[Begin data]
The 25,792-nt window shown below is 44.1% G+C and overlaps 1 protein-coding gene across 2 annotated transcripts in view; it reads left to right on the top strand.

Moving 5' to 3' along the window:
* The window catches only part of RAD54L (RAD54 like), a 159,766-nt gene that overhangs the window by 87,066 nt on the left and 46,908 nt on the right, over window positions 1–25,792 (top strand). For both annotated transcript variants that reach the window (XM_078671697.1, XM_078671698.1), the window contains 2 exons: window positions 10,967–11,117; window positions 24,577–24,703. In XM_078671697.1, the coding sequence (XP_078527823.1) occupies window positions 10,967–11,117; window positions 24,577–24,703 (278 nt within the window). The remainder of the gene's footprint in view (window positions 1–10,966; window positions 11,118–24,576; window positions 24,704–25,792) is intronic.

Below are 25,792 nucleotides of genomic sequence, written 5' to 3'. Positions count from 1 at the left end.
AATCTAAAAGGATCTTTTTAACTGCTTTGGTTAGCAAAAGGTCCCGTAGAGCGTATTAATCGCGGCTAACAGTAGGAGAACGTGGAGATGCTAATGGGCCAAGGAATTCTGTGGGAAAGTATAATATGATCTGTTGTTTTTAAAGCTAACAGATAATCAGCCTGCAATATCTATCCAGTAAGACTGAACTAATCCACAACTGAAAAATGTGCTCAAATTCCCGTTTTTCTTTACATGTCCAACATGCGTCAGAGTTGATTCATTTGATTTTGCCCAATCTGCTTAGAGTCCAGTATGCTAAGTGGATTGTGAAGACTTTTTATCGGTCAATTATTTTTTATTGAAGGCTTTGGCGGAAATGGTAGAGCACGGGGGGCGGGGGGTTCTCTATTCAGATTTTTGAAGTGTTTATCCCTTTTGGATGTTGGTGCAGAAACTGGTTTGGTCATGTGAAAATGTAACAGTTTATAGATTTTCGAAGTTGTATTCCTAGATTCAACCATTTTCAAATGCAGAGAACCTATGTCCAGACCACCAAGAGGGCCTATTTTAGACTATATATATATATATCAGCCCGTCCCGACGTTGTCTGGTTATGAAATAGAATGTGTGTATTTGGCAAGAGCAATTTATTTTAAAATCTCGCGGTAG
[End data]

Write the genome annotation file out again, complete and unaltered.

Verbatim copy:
The 25,792-nt window shown below is 44.1% G+C and overlaps 1 protein-coding gene across 2 annotated transcripts in view; it reads left to right on the top strand.

Moving 5' to 3' along the window:
* The window catches only part of RAD54L (RAD54 like), a 159,766-nt gene that overhangs the window by 87,066 nt on the left and 46,908 nt on the right, over window positions 1–25,792 (top strand). For both annotated transcript variants that reach the window (XM_078671697.1, XM_078671698.1), the window contains 2 exons: window positions 10,967–11,117; window positions 24,577–24,703. In XM_078671697.1, the coding sequence (XP_078527823.1) occupies window positions 10,967–11,117; window positions 24,577–24,703 (278 nt within the window). The remainder of the gene's footprint in view (window positions 1–10,966; window positions 11,118–24,576; window positions 24,704–25,792) is intronic.

Below are 25,792 nucleotides of genomic sequence, written 5' to 3'. Positions count from 1 at the left end.
AATCTAAAAGGATCTTTTTAACTGCTTTGGTTAGCAAAAGGTCCCGTAGAGCGTATTAATCGCGGCTAACAGTAGGAGAACGTGGAGATGCTAATGGGCCAAGGAATTCTGTGGGAAAGTATAATATGATCTGTTGTTTTTAAAGCTAACAGATAATCAGCCTGCAATATCTATCCAGTAAGACTGAACTAATCCACAACTGAAAAATGTGCTCAAATTCCCGTTTTTCTTTACATGTCCAACATGCGTCAGAGTTGATTCATTTGATTTTGCCCAATCTGCTTAGAGTCCAGTATGCTAAGTGGATTGTGAAGACTTTTTATCGGTCAATTATTTTTTATTGAAGGCTTTGGCGGAAATGGTAGAGCACGGGGGGCGGGGGGTTCTCTATTCAGATTTTTGAAGTGTTTATCCCTTTTGGATGTTGGTGCAGAAACTGGTTTGGTCATGTGAAAATGTAACAGTTTATAGATTTTCGAAGTTGTATTCCTAGATTCAACCATTTTCAAATGCAGAGAACCTATGTCCAGACCACCAAGAGGGCCTATTTTAGACTATATATATATATATCAGCCCGTCCCGACGTTGTCTGGTTATGAAATAGAATGTGTGTATTTGGCAAGAGCAATTTATTTTAAAATCTCGCGGTAG